As of 200 PM Thu: Warm temperatures will persist into Monday thanks
to ridging over the Southeast coast. The primary impact weather
for the early portion of the medium range period is associated
with a cold front, associated with a well developed cyclone moving
across the Upper Midwest, which will sweep across the South Monday
and early Tuesday. Global models continue to time the front across
our CWFA Monday night, and essentially zero sfc-based instability
(and only a tiny amount that is elevated). A modestly strong LLJ
will precede the front and thus shear parameters will be too strong
to ignore. Even minor SBCAPE will be enough to generate a localized
severe wind threat, and with above-normal temperatures expected a
trend toward a daytime fropa would be a significant development. The
LLJ may also produce robust upslope precip along the south-facing
Escarpment; this signal is currently reflected most in the EC QPF,
which features nearly an inch in that area Monday evening.

Guidance continues to depict temps cooling enough on the back side
of the front for a changeover to snow in the mountains should precip
be able to linger there, but that continues to look relatively
low-impact. Temperatures overall will cool back to near normal by
midweek. While guidance consensus suggests we remain dry through
the end of the forecast period, there is one potential development
to watch. Another shortwave is progged to move into the Southern
states late Wednesday. The GFS and Canadian GDPS depict this as
inducing a frontal wave near the Gulf Coast and/or bringing some
dynamic lift of its own. They disagree on the finer details,
but such developments could warrant a PoP at some point.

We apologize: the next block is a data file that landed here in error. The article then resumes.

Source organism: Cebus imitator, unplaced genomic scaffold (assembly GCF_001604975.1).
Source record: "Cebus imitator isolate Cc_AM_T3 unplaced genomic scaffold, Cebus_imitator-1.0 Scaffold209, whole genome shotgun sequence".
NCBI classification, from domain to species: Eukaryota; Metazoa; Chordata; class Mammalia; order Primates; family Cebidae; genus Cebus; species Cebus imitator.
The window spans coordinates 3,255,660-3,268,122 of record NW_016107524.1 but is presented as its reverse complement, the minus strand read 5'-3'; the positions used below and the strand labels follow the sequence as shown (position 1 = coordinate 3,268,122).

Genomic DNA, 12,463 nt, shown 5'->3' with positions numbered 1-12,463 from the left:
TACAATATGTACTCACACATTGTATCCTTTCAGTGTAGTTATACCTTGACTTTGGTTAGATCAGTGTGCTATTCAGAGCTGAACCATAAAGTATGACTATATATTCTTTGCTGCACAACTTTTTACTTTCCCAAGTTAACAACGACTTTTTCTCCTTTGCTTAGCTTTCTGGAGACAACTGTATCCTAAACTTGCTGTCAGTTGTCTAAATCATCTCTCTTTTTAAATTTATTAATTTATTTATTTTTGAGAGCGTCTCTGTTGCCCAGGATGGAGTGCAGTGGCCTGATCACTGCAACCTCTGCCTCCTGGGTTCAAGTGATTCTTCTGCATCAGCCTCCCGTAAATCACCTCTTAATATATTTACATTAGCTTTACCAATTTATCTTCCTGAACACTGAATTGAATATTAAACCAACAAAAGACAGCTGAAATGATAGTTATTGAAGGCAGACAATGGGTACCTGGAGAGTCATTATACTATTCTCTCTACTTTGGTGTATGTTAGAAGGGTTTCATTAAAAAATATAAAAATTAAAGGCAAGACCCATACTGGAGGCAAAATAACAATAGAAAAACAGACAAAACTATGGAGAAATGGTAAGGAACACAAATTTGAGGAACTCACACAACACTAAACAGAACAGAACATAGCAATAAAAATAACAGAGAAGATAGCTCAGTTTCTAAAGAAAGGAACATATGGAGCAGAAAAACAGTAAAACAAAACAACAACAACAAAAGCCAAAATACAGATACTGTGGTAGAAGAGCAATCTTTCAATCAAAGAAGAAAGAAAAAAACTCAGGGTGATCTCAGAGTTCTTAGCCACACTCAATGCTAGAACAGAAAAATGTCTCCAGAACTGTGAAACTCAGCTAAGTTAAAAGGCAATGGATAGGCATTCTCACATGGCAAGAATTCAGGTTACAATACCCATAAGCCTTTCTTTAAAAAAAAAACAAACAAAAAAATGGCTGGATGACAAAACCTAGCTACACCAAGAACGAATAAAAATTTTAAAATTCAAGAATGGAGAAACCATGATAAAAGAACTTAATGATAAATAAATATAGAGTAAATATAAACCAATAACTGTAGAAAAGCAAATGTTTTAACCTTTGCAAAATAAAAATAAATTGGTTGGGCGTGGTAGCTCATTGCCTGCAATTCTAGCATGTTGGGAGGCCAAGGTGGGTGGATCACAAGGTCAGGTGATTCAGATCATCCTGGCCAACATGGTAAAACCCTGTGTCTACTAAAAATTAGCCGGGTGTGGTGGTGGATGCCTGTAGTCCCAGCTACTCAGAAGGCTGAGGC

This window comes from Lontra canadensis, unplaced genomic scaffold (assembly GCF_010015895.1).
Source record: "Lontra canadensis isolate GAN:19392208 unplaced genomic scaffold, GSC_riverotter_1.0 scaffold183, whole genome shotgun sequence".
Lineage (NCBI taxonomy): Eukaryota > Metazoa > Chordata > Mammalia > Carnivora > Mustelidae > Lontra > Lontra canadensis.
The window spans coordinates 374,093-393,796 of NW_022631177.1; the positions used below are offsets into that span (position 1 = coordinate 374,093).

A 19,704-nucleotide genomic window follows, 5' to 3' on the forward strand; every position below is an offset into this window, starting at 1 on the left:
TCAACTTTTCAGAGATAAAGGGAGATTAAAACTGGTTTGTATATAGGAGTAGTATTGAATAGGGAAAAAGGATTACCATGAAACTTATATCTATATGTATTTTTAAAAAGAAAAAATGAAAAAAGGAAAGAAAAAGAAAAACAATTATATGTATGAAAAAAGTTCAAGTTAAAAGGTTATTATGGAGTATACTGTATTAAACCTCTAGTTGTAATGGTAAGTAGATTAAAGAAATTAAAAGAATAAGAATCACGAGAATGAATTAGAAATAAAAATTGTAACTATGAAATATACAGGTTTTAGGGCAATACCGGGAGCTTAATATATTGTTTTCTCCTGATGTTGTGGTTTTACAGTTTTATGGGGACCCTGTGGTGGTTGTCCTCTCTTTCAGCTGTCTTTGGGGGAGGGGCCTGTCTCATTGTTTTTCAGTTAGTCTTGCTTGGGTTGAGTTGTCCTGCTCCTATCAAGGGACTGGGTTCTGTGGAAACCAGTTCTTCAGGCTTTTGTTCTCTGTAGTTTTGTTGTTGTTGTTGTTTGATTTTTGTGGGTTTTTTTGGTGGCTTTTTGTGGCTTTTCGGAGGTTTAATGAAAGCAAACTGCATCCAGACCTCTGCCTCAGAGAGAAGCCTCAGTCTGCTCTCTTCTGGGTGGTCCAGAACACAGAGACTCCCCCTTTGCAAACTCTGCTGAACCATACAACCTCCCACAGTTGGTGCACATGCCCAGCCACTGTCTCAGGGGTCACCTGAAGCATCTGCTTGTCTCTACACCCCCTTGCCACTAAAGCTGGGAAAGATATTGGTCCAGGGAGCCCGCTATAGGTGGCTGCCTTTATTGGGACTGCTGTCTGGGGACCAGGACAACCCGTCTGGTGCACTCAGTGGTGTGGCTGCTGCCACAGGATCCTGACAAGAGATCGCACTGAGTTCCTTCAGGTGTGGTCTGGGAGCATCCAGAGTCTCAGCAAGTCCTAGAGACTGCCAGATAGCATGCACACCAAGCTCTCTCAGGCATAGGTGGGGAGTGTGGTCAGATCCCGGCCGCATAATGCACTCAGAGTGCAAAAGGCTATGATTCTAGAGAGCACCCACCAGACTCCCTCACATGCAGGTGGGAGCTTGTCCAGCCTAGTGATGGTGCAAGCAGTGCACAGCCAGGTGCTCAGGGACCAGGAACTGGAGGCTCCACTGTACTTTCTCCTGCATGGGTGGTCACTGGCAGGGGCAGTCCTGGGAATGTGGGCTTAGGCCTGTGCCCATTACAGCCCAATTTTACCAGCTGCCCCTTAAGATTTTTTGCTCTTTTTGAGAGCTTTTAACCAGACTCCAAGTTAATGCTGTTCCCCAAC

At KCLT and Elsewhere: VFR conditions will continue through the
period. Winds will be light from the WSW to SW across the foothill
and piedmont sites, as a lee trough persists through the period,
with continued NNW flow at KAVL. Expect clear skies through the
period, although some cirrus may move in from the west late in the

Outlook: Dry/VFR conditions are expected to continue through the
weekend, with moisture returning ahead of a strong cold front early
next week.

Confidence Table...

            02-08Z        08-14Z        14-20Z        20-00Z
KCLT       High 100%     High 100%     High 100%     High 100%
KGSP       High 100%     High 100%     High 100%     High 100%
KAVL       High 100%     High 100%     High 100%     High 100%
KHKY       High 100%     High 100%     High 100%     High 100%
KGMU       High 100%     High 100%     High 100%     High 100%
KAND       High 100%     High 100%     High 100%     High 100%

The percentage reflects the number of guidance members agreeing
with the scheduled TAF issuance flight rule category. Complete hourly
experimental aviation forecast consistency tables and ensemble forecasts
are available at the following link:


NC...Winter Weather Advisory until noon EST Friday for NCZ033-


LONG TERM...Wimberley